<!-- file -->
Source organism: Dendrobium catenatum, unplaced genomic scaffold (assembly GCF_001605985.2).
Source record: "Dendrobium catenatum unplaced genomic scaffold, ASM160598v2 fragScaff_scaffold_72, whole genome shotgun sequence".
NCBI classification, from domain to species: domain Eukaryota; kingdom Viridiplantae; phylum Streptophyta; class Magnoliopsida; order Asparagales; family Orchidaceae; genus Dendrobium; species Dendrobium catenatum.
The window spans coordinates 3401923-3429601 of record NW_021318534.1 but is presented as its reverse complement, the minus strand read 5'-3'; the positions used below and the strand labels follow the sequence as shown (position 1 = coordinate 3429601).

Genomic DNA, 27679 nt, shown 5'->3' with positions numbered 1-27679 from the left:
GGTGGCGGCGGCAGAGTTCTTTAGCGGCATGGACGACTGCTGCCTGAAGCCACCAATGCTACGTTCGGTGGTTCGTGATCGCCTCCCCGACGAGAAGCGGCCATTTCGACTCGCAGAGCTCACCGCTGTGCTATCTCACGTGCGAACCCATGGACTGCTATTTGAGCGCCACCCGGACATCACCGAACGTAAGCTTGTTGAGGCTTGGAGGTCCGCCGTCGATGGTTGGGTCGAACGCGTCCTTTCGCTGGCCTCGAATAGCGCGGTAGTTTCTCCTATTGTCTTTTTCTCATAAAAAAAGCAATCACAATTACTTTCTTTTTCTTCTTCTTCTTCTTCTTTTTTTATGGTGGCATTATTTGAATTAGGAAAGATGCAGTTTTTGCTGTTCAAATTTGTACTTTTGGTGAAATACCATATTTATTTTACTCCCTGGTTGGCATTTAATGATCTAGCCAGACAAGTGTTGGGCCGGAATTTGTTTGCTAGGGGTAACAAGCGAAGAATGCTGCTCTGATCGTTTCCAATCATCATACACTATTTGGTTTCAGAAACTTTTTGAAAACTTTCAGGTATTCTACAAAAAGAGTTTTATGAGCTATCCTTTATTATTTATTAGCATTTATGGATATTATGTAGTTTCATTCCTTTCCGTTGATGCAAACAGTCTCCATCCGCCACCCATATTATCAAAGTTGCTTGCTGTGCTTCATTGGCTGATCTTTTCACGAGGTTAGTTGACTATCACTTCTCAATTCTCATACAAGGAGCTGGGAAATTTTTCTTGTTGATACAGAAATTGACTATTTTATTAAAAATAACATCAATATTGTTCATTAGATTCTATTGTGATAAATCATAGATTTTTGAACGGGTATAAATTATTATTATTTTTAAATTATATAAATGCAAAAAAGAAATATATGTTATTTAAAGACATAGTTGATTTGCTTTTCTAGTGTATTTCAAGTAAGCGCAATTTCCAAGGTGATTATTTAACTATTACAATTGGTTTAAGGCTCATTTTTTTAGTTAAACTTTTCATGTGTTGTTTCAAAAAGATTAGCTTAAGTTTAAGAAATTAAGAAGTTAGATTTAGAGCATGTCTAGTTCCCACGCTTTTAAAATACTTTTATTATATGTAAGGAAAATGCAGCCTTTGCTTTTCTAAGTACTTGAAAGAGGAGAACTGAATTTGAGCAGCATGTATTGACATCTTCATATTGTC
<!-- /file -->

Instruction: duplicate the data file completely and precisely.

Source organism: Dendrobium catenatum, unplaced genomic scaffold (assembly GCF_001605985.2).
Source record: "Dendrobium catenatum unplaced genomic scaffold, ASM160598v2 fragScaff_scaffold_72, whole genome shotgun sequence".
NCBI classification, from domain to species: domain Eukaryota; kingdom Viridiplantae; phylum Streptophyta; class Magnoliopsida; order Asparagales; family Orchidaceae; genus Dendrobium; species Dendrobium catenatum.
The window spans coordinates 3401923-3429601 of record NW_021318534.1 but is presented as its reverse complement, the minus strand read 5'-3'; the positions used below and the strand labels follow the sequence as shown (position 1 = coordinate 3429601).

Genomic DNA, 27679 nt, shown 5'->3' with positions numbered 1-27679 from the left:
GGTGGCGGCGGCAGAGTTCTTTAGCGGCATGGACGACTGCTGCCTGAAGCCACCAATGCTACGTTCGGTGGTTCGTGATCGCCTCCCCGACGAGAAGCGGCCATTTCGACTCGCAGAGCTCACCGCTGTGCTATCTCACGTGCGAACCCATGGACTGCTATTTGAGCGCCACCCGGACATCACCGAACGTAAGCTTGTTGAGGCTTGGAGGTCCGCCGTCGATGGTTGGGTCGAACGCGTCCTTTCGCTGGCCTCGAATAGCGCGGTAGTTTCTCCTATTGTCTTTTTCTCATAAAAAAAGCAATCACAATTACTTTCTTTTTCTTCTTCTTCTTCTTCTTTTTTTATGGTGGCATTATTTGAATTAGGAAAGATGCAGTTTTTGCTGTTCAAATTTGTACTTTTGGTGAAATACCATATTTATTTTACTCCCTGGTTGGCATTTAATGATCTAGCCAGACAAGTGTTGGGCCGGAATTTGTTTGCTAGGGGTAACAAGCGAAGAATGCTGCTCTGATCGTTTCCAATCATCATACACTATTTGGTTTCAGAAACTTTTTGAAAACTTTCAGGTATTCTACAAAAAGAGTTTTATGAGCTATCCTTTATTATTTATTAGCATTTATGGATATTATGTAGTTTCATTCCTTTCCGTTGATGCAAACAGTCTCCATCCGCCACCCATATTATCAAAGTTGCTTGCTGTGCTTCATTGGCTGATCTTTTCACGAGGTTAGTTGACTATCACTTCTCAATTCTCATACAAGGAGCTGGGAAATTTTTCTTGTTGATACAGAAATTGACTATTTTATTAAAAATAACATCAATATTGTTCATTAGATTCTATTGTGATAAATCATAGATTTTTGAACGGGTATAAATTATTATTATTTTTAAATTATATAAATGCAAAAAAGAAATATATGTTATTTAAAGACATAGTTGATTTGCTTTTCTAGTGTATTTCAAGTAAGCGCAATTTCCAAGGTGATTATTTAACTATTACAATTGGTTTAAGGCTCATTTTTTTAGTTAAACTTTTCATGTGTTGTTTCAAAAAGATTAGCTTAAGTTTAAGAAATTAAGAAGTTAGATTTAGAGCATGTCTAGTTCCCACGCTTTTAAAATACTTTTATTATATGTAAGGAAAATGCAGCCTTTGCTTTTCTAAGTACTTGAAAGAGGAGAACTGAATTTGAGCAGCATGTATTGACATCTTCATATTGTC